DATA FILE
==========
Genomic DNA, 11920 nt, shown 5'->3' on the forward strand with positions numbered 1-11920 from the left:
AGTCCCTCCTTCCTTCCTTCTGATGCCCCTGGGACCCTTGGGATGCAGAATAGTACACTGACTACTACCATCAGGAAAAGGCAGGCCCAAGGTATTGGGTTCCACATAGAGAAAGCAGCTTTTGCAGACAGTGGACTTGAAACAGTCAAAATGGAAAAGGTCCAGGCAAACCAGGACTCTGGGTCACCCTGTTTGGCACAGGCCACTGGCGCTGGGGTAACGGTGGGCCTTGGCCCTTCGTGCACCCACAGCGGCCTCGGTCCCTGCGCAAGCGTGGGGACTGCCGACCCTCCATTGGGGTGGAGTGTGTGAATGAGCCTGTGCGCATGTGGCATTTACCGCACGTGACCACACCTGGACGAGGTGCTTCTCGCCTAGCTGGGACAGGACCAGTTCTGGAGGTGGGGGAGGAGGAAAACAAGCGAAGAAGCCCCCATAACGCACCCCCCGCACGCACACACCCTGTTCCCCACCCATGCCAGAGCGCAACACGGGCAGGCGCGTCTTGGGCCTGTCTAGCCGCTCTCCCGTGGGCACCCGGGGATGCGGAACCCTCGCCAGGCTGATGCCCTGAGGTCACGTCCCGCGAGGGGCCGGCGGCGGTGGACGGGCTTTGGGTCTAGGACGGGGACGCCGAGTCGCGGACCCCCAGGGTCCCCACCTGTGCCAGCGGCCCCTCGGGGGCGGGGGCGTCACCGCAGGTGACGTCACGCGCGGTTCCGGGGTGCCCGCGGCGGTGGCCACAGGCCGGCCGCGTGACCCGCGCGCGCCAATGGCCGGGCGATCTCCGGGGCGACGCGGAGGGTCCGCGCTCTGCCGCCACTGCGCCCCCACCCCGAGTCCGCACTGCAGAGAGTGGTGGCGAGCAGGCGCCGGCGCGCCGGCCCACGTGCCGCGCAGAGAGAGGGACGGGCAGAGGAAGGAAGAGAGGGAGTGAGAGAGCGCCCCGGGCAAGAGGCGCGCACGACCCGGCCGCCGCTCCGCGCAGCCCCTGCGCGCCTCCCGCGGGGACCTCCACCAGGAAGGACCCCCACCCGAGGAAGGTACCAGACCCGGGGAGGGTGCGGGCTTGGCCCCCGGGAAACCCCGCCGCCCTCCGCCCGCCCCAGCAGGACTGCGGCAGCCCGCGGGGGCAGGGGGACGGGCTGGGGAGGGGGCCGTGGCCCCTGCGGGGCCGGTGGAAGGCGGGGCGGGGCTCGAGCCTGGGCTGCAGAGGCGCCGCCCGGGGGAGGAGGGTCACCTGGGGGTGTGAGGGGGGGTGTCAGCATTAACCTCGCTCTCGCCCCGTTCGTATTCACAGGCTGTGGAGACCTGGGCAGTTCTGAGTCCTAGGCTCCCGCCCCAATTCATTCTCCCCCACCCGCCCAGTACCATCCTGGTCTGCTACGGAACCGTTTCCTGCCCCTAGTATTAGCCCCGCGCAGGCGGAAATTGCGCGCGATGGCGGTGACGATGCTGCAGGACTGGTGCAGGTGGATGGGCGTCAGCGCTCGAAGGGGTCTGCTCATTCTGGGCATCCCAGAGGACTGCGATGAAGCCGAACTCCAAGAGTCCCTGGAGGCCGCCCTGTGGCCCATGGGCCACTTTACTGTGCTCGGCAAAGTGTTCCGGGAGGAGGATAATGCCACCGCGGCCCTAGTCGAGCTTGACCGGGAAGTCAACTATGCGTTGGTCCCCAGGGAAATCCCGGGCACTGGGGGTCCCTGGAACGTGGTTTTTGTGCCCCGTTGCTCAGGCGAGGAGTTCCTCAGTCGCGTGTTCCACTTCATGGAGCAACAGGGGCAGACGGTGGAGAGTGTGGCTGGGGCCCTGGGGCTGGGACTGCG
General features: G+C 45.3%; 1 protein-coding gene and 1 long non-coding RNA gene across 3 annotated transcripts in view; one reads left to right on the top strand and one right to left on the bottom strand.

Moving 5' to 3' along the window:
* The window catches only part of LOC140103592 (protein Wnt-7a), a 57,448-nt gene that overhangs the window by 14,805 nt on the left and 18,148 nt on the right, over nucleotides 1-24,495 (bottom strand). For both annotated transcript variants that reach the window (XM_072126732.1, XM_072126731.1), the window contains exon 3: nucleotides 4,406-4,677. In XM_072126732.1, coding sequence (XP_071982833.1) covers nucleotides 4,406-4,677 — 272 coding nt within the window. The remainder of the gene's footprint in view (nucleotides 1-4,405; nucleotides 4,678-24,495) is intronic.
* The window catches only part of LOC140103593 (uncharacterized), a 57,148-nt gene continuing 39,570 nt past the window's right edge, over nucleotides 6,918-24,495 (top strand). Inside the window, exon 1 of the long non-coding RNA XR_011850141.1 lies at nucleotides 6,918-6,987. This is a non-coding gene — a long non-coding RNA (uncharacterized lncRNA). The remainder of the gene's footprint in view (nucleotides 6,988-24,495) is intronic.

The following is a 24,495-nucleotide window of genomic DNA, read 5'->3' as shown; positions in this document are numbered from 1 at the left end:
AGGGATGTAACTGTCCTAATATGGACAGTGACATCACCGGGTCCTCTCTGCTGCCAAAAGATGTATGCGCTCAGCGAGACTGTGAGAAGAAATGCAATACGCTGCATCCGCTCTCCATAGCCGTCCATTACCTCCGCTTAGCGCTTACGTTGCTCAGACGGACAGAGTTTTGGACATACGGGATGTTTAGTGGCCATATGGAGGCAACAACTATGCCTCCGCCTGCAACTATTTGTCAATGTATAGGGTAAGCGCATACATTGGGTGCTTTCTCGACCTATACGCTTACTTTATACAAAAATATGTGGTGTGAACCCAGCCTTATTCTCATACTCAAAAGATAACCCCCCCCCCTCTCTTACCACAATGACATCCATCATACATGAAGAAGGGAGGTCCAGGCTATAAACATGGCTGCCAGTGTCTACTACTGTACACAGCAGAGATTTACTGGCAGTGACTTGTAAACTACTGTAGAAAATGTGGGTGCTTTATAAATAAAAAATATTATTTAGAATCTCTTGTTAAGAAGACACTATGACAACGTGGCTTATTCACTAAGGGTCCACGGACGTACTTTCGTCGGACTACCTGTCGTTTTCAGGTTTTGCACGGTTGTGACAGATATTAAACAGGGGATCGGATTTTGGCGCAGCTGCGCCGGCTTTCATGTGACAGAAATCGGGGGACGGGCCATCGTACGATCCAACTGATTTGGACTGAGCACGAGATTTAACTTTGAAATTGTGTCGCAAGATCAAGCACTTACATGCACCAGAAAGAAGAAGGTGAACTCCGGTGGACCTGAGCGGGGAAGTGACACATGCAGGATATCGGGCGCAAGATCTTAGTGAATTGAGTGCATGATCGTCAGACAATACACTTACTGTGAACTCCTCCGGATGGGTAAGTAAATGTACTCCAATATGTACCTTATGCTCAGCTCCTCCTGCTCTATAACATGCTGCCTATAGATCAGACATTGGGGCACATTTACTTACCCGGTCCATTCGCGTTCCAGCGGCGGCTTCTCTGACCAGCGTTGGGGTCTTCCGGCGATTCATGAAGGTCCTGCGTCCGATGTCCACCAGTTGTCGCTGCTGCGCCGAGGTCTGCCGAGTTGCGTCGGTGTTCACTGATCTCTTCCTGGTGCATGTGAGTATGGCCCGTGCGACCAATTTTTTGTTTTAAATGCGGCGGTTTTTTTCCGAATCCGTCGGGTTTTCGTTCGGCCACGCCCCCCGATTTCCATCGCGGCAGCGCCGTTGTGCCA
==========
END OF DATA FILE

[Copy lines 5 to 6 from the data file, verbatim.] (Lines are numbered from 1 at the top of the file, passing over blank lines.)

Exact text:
* The window catches only part of LOC140103592 (protein Wnt-7a), a 57,448-nt gene that overhangs the window by 14,805 nt on the left and 18,148 nt on the right, over nucleotides 1-24,495 (bottom strand). For both annotated transcript variants that reach the window (XM_072126732.1, XM_072126731.1), the window contains exon 3: nucleotides 4,406-4,677. In XM_072126732.1, coding sequence (XP_071982833.1) covers nucleotides 4,406-4,677 — 272 coding nt within the window. The remainder of the gene's footprint in view (nucleotides 1-4,405; nucleotides 4,678-24,495) is intronic.
* The window catches only part of LOC140103593 (uncharacterized), a 57,148-nt gene continuing 39,570 nt past the window's right edge, over nucleotides 6,918-24,495 (top strand). Inside the window, exon 1 of the long non-coding RNA XR_011850141.1 lies at nucleotides 6,918-6,987. This is a non-coding gene — a long non-coding RNA (uncharacterized lncRNA). The remainder of the gene's footprint in view (nucleotides 6,988-24,495) is intronic.